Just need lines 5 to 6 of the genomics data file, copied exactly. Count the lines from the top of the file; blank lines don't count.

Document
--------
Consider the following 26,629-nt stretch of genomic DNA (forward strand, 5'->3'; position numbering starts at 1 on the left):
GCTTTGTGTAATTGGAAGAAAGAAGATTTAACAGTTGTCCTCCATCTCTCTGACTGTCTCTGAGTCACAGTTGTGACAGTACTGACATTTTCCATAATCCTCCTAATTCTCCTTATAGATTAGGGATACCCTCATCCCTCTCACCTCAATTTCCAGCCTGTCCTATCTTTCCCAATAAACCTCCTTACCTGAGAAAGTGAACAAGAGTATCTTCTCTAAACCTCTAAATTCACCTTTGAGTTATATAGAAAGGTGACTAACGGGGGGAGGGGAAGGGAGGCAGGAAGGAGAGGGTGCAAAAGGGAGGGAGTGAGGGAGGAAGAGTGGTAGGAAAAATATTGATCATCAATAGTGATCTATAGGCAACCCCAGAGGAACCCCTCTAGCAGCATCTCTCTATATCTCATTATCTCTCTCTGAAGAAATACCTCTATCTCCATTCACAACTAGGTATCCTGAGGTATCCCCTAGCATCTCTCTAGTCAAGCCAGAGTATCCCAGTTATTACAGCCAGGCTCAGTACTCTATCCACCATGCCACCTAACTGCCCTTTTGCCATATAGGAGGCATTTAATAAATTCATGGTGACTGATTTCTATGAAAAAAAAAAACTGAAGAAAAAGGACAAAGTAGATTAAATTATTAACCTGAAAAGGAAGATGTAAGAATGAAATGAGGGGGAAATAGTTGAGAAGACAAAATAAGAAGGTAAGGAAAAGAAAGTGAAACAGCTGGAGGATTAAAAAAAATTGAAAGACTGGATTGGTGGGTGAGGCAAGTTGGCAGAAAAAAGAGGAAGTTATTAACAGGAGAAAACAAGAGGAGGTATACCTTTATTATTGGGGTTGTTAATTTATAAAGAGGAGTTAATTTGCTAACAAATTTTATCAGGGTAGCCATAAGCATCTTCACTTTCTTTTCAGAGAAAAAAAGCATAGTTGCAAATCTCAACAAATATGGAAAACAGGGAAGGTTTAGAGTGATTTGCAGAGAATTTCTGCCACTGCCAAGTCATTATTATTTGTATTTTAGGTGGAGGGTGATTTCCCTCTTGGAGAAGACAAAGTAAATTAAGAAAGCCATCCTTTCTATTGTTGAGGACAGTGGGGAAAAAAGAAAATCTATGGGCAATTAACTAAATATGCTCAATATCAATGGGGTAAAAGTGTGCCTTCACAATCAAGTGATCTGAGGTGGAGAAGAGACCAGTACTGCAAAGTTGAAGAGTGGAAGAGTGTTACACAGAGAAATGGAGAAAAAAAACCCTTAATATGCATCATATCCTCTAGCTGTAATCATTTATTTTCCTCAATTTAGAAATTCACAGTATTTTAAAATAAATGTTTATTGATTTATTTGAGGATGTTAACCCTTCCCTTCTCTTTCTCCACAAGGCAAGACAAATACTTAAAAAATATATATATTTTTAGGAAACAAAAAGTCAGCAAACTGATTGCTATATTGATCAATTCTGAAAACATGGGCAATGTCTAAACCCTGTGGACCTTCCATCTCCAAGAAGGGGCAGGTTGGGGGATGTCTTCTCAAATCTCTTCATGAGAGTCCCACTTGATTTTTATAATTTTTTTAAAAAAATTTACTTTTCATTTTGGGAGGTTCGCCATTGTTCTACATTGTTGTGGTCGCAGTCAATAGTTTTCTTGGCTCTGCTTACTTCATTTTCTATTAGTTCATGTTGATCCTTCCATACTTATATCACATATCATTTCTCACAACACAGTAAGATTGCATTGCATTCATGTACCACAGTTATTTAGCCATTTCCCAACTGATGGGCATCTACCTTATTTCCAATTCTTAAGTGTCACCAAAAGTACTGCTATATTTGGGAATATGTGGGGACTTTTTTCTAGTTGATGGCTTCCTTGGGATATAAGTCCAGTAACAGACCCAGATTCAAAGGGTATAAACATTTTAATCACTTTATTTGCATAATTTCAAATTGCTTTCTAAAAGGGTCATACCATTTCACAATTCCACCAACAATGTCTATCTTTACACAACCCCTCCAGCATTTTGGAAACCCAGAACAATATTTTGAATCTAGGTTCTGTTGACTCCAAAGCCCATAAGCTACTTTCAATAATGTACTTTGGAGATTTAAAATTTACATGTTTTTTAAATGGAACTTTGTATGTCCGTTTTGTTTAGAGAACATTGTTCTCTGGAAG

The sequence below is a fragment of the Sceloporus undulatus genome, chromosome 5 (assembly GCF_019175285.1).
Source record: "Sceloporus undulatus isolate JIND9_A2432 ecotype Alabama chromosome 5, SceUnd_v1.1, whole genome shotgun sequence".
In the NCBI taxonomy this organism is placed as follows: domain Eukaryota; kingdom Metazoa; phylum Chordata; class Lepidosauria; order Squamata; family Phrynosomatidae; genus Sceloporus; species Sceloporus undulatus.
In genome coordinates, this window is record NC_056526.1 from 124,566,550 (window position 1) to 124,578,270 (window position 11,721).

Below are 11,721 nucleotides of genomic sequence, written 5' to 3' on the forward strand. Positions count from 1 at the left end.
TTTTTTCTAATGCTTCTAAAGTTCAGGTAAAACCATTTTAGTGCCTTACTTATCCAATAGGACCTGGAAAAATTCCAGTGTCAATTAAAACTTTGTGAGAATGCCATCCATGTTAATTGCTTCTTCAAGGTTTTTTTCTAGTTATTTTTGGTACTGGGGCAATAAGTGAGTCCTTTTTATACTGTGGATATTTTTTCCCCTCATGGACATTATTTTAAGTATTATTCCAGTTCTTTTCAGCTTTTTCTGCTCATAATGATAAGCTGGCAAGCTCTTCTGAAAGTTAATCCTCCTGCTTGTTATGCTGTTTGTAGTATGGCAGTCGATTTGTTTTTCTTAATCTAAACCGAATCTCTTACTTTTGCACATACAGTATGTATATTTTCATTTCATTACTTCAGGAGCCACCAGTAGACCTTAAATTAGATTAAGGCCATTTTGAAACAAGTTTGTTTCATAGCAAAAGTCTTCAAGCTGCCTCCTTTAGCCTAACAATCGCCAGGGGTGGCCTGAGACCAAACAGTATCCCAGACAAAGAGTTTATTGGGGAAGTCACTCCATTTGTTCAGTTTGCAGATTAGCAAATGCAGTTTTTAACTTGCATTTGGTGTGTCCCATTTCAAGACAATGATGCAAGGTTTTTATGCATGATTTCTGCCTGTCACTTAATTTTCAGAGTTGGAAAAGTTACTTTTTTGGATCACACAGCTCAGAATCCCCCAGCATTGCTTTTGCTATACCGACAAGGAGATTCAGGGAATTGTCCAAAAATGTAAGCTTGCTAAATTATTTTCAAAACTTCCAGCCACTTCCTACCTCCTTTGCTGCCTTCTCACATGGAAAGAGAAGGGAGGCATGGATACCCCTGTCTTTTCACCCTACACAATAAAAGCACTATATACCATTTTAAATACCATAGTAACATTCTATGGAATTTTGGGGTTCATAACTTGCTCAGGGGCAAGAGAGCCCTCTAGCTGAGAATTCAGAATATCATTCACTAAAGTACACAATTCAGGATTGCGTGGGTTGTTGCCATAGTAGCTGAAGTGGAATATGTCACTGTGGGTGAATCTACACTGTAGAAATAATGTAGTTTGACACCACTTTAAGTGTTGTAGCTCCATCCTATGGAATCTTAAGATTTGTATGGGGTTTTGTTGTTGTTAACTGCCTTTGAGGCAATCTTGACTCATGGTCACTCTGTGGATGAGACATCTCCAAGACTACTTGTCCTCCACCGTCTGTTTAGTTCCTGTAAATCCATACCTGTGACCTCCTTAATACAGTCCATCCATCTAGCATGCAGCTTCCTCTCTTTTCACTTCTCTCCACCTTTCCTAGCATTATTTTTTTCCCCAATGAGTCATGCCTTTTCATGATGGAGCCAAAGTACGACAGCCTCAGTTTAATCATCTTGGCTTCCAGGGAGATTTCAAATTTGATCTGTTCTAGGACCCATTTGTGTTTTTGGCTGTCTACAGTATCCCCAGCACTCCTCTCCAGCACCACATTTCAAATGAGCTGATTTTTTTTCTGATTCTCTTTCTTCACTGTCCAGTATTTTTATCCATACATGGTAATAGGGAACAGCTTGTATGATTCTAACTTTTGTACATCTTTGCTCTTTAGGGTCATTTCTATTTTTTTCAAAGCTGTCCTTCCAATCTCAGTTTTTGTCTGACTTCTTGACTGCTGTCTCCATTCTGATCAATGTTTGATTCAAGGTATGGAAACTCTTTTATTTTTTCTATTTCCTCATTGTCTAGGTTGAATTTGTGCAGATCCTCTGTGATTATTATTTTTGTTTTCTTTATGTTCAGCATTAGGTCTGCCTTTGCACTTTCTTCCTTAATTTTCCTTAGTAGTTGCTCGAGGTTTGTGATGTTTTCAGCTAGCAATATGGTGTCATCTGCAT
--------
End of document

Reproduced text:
In the NCBI taxonomy this organism is placed as follows: domain Eukaryota; kingdom Metazoa; phylum Chordata; class Lepidosauria; order Squamata; family Phrynosomatidae; genus Sceloporus; species Sceloporus undulatus.
In genome coordinates, this window is record NC_056526.1 from 124,566,550 (window position 1) to 124,578,270 (window position 11,721).